All teams call in their answers within a certain period of time. Throughout the 54 hours you’ll hear The Oz (or another staffer relieving him for a shift) announcing over the radio, “Phones down! Phones down!” WWSP operates a big call center to field and tally the responses, with a staff of UWSP students and even local celebrities. The team with the most points wins. Teams can have any number of players, but as you can imagine, organizing too many people poses a challenge; hence, the need for team headquarters.

The contest weekend starts Friday with a Trivia Parade and a movie at Rogers Cinema before trivia begins (titles have included Some Like It Hot, Casablanca, and Singing in the Rain).

“I wouldn’t be that far off base if I put it in the perspective of fantasy sports leagues or NASCAR followings,” says Mayor Mike Wiza.

Wiza is a member of the Franklin Street Burnouts, which is headquartered at his house. Wiza attended the 2006 premiere of a documentary on Stevens Point’s event the Trivia contest, called Triviatown, in New York. He says people in the audience were flabbergasted. “It was fun watching their faces,” Wiza says. “It was like they wanted to look away, but couldn’t. It was unbelievable to them that people do this, with basements full of cereal boxes and candy wrappers. Anywhere else in the country, that’s hoarding. Here it is encouraged.”

Wiza says the contest under Oliva is so engrained in Stevens Point that when Copps grocery store transitioned to a new corporate owner and dropped its soda sponsorship of Trivia, a boycott and letter writing campaign ensued. Wiza says Copps nearly had to close one of its locations in Stevens Point. Prior to that, Wiza heard that Trivia weekend had been its second-biggest sales weekend of the year. Meanwhile, other companies rushed to fill the gap, recognizing that Trivia sponsorship had tremendous value in the city.

A Stevens Point legend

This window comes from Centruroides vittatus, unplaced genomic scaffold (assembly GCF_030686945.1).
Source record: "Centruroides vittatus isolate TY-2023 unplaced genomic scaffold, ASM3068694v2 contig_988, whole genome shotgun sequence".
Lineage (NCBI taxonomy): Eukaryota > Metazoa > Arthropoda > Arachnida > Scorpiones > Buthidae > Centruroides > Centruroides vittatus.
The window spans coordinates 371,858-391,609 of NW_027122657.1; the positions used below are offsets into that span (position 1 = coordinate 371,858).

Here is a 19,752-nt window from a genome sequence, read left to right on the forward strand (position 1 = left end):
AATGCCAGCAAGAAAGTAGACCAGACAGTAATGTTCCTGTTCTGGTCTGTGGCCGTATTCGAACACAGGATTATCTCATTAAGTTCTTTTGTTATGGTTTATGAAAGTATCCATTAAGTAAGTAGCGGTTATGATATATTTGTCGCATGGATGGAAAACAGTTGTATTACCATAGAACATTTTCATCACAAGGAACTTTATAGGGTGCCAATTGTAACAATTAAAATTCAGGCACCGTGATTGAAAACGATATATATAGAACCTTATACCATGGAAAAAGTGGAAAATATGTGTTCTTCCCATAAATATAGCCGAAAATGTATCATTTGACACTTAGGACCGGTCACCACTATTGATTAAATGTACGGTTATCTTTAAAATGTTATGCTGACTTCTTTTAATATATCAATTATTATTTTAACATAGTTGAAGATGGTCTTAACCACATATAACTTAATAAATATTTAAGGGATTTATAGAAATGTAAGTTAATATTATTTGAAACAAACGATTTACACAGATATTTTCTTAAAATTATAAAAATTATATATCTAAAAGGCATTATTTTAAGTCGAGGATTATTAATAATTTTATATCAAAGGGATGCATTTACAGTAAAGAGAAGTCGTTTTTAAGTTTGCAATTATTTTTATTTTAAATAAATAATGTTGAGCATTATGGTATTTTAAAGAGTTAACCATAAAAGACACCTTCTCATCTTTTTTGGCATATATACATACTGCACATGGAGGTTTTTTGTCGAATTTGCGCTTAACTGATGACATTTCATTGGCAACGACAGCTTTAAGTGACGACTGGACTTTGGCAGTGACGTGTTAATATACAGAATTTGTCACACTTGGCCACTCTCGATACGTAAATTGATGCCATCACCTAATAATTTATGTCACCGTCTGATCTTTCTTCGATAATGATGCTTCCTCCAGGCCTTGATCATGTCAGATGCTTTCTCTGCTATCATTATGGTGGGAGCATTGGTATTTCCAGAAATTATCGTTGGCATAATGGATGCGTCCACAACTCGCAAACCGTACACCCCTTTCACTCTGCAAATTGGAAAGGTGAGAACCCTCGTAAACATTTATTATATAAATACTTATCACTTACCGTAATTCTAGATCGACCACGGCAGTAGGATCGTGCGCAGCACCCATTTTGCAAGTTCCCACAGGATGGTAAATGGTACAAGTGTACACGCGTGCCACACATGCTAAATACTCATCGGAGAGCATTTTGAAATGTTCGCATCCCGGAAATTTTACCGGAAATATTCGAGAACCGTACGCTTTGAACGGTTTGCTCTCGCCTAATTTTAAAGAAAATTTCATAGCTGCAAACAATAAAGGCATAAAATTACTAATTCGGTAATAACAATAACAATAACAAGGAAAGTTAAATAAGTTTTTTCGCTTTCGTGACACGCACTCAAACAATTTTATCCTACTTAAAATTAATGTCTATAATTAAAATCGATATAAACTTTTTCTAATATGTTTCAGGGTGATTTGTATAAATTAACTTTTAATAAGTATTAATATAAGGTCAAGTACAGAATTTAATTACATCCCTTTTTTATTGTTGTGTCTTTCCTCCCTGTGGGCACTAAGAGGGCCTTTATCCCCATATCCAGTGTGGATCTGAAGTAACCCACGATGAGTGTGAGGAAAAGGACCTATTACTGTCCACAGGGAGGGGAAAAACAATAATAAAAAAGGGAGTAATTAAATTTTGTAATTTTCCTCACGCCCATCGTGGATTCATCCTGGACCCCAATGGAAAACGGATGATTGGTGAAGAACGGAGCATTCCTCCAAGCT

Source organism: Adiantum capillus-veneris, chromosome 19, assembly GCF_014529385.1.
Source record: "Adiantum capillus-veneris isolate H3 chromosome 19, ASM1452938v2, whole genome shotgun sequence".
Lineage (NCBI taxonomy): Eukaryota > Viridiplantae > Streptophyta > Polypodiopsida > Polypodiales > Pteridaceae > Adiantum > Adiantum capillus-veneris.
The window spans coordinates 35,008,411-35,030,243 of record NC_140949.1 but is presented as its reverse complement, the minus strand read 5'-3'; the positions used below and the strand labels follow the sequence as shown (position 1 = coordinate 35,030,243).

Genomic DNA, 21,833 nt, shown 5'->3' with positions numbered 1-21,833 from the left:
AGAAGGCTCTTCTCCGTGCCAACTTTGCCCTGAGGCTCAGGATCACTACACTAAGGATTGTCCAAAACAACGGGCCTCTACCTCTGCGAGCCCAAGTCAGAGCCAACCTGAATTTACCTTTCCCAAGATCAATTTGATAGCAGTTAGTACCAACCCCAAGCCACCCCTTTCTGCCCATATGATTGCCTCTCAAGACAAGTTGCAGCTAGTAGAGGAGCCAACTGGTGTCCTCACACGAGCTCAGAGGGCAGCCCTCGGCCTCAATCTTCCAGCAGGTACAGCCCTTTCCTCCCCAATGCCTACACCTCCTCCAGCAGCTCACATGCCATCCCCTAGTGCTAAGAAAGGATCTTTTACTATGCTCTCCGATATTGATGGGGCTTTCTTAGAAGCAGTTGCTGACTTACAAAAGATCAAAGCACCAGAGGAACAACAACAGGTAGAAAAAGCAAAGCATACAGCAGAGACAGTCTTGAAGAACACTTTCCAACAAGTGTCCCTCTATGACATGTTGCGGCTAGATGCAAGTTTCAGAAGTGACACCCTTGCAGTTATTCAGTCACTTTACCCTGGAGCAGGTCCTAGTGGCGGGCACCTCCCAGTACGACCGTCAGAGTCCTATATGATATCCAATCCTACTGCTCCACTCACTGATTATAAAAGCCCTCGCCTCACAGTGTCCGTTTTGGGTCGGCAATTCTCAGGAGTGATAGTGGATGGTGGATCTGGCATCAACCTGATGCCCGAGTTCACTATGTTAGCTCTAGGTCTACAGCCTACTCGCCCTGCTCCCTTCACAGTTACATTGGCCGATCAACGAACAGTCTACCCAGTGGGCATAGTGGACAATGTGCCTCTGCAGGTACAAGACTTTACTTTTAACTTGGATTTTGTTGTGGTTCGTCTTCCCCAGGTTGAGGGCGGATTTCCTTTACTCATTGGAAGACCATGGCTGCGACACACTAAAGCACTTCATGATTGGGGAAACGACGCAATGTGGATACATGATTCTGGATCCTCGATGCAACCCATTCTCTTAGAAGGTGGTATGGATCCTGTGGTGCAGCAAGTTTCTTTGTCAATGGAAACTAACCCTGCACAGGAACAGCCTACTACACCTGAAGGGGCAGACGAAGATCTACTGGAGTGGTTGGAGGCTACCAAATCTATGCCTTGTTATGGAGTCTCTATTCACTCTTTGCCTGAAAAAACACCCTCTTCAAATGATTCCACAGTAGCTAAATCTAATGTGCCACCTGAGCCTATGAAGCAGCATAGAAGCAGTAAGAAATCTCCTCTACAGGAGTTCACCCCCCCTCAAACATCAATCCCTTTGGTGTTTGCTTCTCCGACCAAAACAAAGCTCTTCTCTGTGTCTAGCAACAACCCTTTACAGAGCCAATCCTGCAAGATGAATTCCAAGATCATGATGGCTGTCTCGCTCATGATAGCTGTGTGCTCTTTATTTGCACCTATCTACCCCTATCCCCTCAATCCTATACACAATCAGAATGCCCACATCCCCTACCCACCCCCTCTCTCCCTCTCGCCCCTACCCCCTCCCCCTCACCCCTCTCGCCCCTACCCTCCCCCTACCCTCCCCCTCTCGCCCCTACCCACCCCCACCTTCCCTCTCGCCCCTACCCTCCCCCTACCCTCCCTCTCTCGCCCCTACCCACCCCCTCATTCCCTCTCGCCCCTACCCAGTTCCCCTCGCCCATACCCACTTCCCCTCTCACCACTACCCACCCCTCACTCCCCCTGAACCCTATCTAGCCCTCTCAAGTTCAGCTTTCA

By most measures, The Oz is a local celebrity, but Oliva shrugs at the suggestion.

For accomplishments, Oliva is more likely to cite his mentorship of young radio personalities, or his time as a math teacher. He tells a story about a young student who was doing poorly but who, Oliva recognized, was capable of much more. He told her as much, and worked with her until her grades dramatically improved. She was later killed in a car crash, which affected him deeply.

That’s the man behind the celebrity.

“He won’t admit it, but 100%, Jim is iconic,” Wiza says. “He has people who follow him around town, people will follow him to the grocery store. There was a video store clerk who worked at the place where [Oliva] rented movies, and would give out the info of what movies he was renting.”

One Trivia player even built a shrine to Oliva, which appears in Triviatown.

The Oz has a conversational style that’s unique, says Dave Kallaway, radio host at WIFC in Wausau. Kallaway, a friend to The Oz and a Trivia player himself on a team called The Beer Pigs, says he met Oliva when he took a celebrity shift at the Trivia call center more than 20 years ago. “One of my favorite parts of Trivia is when he goes through the team names,” Kallaway says. “His personality really comes through.”